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Minister Scullion: $1.14 million for case management services for First Australians in South Australia and Victoria
MADEC Australia will provide additional case management services in South Australia and Victoria with a focus on its clients’ social, physical and emotional wellbeing, thanks to a $1,140,212 grant from the Coalition Government.
Minister for Indigenous Affairs, Nigel Scullion, said MADEC Australia would receive funding to provide case management services to vulnerable Indigenous people across South Australia and Victoria through until 30 June 2019.
“Improving the safety of Indigenous families and communities is one of the highest priorities for the Coalition Government – and this investment will enable MADEC Australia to provide additional support to people who need it the most,” Minister Scullion said.
Minister Scullion said that through the Indigenous Advancement Strategy (IAS), the Government was providing targeted investment to those working on the ground to make a difference in the lives of First Australians.
“This project is a great example of the Coalition working with Indigenous Australians to improve outcomes for First Australians living in Victoria and South Australia,” Minister Scullion said.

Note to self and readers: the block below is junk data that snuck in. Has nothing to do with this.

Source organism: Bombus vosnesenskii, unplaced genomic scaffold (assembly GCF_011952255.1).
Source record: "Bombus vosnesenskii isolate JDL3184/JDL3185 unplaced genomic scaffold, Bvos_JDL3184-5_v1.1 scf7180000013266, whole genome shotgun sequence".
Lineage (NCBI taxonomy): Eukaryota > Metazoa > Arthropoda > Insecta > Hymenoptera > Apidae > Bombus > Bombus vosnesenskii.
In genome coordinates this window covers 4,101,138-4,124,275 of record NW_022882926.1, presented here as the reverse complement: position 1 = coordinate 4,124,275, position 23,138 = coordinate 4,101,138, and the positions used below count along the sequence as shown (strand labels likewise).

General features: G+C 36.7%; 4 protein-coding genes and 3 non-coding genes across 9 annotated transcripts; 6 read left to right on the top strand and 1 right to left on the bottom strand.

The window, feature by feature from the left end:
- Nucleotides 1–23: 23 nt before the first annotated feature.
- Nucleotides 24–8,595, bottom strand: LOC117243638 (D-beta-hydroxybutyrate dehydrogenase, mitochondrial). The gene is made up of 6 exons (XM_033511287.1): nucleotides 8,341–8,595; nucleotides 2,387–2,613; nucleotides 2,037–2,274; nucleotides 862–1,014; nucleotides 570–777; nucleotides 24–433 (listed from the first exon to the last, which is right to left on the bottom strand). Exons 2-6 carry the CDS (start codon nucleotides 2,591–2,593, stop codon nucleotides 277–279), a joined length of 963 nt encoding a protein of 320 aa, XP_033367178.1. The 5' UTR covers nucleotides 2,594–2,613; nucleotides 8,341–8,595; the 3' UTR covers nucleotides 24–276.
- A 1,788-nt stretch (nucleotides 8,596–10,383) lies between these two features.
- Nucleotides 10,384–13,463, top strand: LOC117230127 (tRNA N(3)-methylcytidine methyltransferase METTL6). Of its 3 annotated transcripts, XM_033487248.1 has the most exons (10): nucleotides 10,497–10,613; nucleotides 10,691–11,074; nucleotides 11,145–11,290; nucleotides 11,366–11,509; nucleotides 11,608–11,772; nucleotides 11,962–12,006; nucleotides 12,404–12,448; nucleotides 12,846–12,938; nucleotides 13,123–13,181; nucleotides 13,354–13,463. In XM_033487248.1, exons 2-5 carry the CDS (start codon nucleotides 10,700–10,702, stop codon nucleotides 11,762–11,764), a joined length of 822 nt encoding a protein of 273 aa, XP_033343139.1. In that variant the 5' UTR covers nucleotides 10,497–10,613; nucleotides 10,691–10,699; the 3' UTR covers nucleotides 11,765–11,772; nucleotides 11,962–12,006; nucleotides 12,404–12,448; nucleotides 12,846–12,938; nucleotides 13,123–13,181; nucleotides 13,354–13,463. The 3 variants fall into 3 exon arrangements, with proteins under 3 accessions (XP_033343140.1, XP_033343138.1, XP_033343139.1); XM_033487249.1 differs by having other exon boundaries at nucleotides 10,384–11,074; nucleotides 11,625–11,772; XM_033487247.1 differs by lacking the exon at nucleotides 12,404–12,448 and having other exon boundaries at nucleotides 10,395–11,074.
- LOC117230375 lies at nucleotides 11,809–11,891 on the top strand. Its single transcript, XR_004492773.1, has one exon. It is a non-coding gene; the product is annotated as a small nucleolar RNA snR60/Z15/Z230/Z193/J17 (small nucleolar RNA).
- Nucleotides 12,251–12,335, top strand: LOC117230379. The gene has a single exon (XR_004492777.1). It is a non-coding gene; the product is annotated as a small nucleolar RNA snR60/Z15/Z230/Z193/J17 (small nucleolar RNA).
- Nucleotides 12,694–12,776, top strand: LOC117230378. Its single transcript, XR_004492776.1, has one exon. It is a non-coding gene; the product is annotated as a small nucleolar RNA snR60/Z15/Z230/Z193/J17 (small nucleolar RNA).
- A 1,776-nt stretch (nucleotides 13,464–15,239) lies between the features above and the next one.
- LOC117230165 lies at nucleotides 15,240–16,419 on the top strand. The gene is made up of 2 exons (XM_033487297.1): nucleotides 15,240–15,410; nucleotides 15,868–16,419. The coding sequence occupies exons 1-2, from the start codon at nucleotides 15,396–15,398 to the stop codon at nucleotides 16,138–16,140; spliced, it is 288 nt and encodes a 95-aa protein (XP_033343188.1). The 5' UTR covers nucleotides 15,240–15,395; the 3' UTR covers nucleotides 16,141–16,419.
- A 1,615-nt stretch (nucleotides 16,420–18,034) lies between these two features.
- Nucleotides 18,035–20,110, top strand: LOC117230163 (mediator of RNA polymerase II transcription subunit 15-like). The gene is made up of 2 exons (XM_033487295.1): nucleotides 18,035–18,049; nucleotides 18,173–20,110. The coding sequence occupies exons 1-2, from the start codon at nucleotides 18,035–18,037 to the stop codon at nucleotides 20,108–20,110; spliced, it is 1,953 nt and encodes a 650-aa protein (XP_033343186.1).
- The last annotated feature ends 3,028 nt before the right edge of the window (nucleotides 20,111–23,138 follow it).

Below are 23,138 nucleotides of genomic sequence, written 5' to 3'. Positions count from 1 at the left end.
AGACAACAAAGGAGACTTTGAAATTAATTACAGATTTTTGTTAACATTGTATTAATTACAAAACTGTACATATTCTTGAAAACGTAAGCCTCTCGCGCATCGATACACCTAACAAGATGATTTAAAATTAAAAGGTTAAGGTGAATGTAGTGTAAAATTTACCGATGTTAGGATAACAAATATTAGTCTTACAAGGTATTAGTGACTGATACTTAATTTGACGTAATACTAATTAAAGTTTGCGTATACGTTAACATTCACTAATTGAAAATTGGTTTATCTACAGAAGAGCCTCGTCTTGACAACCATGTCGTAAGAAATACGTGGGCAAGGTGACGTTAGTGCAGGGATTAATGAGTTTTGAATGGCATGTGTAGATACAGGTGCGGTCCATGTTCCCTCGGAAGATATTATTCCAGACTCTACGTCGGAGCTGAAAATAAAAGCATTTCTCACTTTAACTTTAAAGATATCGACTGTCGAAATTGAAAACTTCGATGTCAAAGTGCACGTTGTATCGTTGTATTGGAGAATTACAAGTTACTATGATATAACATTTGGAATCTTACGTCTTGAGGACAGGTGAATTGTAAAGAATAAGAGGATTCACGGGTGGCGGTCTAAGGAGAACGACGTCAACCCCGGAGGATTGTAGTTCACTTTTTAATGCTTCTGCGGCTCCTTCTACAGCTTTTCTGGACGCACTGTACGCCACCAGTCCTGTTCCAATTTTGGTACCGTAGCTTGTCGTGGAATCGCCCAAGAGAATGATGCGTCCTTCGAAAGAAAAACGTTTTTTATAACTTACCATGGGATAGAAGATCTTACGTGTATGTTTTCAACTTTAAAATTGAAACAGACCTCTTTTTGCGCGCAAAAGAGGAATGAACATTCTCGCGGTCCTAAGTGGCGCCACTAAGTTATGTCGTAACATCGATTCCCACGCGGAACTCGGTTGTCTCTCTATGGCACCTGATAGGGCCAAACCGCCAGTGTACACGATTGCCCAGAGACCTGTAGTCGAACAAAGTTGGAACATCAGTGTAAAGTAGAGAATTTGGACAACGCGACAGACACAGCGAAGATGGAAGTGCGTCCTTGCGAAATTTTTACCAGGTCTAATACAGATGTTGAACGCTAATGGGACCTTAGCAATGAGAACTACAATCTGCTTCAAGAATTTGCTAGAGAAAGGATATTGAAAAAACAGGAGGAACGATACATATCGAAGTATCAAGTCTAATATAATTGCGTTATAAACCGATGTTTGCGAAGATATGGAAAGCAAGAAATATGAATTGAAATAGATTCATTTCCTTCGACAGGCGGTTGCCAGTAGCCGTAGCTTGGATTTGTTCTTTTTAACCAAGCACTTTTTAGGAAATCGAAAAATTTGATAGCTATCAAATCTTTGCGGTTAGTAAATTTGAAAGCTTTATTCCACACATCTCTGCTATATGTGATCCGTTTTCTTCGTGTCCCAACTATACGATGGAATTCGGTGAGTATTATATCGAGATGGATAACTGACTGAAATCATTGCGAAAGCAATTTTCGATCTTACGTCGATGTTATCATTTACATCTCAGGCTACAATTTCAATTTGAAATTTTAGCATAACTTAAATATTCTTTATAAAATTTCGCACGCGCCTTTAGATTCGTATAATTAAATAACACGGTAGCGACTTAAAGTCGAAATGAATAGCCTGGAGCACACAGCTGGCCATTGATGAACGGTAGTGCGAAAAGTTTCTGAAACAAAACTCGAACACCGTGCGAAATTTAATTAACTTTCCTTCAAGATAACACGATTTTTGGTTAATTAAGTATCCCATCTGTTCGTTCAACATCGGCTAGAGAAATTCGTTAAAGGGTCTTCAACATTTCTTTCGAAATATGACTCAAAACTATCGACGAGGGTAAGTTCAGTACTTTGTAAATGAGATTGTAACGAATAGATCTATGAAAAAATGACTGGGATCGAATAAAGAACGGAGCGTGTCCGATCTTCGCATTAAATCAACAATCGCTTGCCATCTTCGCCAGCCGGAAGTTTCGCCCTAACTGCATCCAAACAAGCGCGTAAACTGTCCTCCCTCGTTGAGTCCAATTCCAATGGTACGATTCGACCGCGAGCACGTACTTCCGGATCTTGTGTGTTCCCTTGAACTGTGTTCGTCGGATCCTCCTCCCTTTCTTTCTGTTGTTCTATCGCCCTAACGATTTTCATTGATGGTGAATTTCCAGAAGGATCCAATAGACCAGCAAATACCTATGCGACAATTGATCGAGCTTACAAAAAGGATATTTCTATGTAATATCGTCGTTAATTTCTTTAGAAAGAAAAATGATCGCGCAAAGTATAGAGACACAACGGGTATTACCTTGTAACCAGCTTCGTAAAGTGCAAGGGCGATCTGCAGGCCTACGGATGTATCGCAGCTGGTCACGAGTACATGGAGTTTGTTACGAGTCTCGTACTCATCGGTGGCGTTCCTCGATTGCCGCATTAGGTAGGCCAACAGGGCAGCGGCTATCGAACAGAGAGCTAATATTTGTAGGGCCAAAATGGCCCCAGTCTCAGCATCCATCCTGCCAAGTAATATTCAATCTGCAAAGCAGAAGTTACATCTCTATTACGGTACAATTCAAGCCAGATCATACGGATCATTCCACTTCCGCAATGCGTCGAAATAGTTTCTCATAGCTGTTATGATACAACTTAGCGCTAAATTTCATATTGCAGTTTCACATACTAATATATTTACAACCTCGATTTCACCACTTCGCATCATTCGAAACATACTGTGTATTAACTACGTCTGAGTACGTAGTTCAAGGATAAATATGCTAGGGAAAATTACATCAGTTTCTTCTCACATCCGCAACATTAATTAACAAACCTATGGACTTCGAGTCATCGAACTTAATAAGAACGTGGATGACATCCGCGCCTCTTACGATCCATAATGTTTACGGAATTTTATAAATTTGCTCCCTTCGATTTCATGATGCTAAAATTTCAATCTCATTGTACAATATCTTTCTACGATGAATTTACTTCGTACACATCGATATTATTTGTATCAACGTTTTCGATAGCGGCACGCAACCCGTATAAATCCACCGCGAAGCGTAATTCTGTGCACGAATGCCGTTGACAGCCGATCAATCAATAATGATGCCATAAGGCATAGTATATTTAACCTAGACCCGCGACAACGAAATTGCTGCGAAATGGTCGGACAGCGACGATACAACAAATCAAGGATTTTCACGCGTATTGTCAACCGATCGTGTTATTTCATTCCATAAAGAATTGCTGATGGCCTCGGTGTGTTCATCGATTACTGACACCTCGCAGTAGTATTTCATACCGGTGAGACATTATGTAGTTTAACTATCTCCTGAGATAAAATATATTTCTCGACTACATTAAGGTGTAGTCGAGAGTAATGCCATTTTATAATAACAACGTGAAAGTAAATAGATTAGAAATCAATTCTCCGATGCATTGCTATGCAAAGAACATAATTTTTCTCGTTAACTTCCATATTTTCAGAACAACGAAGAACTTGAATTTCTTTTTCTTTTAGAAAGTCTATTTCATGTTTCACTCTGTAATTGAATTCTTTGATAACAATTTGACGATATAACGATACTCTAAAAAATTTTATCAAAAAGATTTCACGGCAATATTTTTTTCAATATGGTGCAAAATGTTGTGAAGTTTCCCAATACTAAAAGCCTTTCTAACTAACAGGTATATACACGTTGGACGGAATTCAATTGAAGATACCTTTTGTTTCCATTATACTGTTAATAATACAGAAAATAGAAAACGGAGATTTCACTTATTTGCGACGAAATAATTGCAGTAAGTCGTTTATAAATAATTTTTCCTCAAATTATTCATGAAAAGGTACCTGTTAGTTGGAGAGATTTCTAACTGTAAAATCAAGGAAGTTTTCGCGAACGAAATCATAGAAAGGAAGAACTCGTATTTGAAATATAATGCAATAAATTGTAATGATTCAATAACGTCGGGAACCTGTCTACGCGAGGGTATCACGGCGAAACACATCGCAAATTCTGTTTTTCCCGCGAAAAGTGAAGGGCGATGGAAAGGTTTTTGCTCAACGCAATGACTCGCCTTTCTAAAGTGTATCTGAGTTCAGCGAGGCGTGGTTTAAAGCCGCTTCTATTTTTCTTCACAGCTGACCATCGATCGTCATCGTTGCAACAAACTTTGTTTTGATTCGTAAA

MADEC Australia CEO, Laurence Burt, said his organisation had been working with Indigenous communities across Victoria and South Australia for many years.
“This IAS funding initiative will enable our Indigenous Support Coordinators to work with Indigenous community members to identify issues they may be facing with, substance or alcohol abuse, violence or criminal activity,” Mr Burt said.
“They will develop individual support plans to engage with appropriate services and conduct progress reviews to ensure we are working towards decreasing or eliminating identified issues.
“The support of the Coalition Government for this initiative is most welcome.”
The MADEC Australia project is one of 43 recently funded under the IAS. Services have been funded to provide intensive support to Indigenous people most affected in the following areas: alcohol and drugs, domestic violence, mental health and wellbeing, and youth offending.
Existing service providers will share $18,019,301 in Government funding through until 30 June 2019 to transition from the Indigenous Community Links programme to new place-based, intensive support services that address specific safety and wellbeing needs. A further $4,239,664 will be provided until 30 June 2019 for new services in areas where a safety and wellbeing service gap has been identified.
The final year of funding is dependent on the projects providing strong outcomes for their clients.
Service providers will be asked to collect service data to assess the impact of the service, to better understand what works to overcome Indigenous disadvantage and contribute to the evidence base.